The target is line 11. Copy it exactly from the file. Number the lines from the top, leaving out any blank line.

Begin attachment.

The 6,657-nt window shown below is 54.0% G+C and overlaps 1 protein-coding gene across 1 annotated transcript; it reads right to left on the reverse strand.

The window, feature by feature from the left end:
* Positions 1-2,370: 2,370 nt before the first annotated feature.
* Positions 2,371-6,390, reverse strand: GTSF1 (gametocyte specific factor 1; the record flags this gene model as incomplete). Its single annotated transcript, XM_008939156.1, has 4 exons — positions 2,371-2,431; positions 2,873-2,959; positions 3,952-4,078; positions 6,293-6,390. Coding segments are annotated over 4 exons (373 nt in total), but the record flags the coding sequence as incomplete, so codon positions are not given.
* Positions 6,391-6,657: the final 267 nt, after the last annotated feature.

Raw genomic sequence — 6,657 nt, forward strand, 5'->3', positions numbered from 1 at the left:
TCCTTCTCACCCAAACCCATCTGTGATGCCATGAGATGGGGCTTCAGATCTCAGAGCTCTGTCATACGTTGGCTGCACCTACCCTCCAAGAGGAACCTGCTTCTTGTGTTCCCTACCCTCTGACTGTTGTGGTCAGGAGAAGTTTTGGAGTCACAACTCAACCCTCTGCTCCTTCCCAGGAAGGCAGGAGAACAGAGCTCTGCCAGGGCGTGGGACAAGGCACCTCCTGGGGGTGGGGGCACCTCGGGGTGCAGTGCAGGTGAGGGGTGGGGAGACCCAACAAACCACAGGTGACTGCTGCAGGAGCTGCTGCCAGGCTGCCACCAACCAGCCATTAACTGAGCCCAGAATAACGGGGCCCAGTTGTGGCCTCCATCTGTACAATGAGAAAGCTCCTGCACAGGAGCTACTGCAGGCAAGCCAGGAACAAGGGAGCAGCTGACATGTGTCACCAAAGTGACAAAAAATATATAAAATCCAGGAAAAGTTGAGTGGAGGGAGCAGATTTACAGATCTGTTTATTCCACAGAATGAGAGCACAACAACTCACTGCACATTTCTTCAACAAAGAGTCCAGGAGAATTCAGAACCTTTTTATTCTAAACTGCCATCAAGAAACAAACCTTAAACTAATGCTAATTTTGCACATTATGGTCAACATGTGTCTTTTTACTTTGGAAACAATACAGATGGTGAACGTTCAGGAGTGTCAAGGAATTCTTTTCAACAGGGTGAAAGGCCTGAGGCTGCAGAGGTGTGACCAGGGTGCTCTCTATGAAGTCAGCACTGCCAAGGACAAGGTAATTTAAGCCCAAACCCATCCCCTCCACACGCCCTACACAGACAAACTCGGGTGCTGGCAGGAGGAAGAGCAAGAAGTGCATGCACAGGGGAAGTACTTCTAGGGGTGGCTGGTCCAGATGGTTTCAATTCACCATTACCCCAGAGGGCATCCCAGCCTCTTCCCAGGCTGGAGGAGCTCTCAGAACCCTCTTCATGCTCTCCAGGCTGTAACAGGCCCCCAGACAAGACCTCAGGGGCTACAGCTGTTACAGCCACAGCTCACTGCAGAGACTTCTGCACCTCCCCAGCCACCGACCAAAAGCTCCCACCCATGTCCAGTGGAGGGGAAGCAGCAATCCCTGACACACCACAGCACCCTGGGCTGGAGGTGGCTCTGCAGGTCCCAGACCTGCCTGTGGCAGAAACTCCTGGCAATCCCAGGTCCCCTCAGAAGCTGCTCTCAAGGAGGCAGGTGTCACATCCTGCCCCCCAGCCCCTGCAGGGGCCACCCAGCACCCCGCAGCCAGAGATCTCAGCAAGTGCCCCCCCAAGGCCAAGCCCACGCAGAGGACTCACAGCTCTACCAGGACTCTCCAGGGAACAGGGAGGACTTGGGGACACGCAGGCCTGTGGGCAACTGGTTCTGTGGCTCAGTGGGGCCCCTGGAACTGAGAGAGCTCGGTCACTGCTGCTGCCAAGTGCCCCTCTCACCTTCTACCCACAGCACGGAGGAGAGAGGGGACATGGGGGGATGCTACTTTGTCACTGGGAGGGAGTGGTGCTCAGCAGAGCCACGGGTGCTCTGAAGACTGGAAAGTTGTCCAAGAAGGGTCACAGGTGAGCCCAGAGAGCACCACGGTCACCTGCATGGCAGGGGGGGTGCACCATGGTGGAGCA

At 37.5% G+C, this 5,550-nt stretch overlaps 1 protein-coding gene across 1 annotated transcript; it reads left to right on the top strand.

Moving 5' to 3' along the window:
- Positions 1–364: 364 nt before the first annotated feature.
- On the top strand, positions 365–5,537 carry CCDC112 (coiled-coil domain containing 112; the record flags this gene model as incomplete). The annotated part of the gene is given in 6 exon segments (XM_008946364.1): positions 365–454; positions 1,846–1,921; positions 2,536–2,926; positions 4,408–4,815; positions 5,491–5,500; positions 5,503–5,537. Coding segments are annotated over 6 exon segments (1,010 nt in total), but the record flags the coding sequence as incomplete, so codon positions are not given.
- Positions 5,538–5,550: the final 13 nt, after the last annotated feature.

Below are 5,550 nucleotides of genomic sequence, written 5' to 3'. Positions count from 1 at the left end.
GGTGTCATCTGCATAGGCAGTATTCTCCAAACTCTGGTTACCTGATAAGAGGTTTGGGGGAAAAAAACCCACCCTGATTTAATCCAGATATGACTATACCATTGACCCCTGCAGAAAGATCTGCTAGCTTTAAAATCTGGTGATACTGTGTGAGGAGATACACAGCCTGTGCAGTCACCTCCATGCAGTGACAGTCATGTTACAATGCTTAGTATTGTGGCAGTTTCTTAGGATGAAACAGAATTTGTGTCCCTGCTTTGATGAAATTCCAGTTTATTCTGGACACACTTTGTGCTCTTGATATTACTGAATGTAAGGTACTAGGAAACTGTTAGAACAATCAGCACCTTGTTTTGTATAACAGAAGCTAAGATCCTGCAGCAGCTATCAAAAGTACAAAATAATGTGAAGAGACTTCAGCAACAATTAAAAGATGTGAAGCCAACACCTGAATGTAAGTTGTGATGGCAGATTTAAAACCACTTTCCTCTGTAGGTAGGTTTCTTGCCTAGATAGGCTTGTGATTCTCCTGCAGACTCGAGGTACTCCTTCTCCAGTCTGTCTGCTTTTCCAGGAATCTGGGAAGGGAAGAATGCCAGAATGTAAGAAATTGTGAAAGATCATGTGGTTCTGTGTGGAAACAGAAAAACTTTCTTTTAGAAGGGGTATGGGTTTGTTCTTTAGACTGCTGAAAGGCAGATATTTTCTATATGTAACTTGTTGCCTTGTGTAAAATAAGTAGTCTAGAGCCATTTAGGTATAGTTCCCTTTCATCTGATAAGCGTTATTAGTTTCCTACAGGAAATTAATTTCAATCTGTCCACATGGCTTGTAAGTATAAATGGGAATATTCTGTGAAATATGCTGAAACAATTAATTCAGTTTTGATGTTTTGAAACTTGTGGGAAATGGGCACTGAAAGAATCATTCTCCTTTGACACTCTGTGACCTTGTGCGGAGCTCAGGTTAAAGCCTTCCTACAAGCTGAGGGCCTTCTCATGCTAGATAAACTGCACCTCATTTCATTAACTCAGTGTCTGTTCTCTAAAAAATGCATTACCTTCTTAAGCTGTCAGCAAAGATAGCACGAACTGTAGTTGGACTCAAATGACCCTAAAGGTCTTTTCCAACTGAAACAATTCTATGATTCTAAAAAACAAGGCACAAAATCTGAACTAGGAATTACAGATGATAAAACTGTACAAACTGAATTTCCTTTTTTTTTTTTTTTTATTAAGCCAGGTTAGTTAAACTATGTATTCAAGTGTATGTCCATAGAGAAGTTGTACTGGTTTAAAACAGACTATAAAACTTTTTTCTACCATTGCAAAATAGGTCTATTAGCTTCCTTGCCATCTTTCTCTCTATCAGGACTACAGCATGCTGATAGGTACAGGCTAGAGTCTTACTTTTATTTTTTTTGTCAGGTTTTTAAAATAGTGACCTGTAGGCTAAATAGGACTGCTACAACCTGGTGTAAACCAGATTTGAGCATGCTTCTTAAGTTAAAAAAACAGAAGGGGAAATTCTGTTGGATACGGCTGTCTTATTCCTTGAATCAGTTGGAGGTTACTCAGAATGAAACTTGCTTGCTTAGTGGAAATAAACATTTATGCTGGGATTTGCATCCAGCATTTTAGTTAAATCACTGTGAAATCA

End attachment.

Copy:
- On the top strand, positions 365–5,537 carry CCDC112 (coiled-coil domain containing 112; the record flags this gene model as incomplete). The annotated part of the gene is given in 6 exon segments (XM_008946364.1): positions 365–454; positions 1,846–1,921; positions 2,536–2,926; positions 4,408–4,815; positions 5,491–5,500; positions 5,503–5,537. Coding segments are annotated over 6 exon segments (1,010 nt in total), but the record flags the coding sequence as incomplete, so codon positions are not given.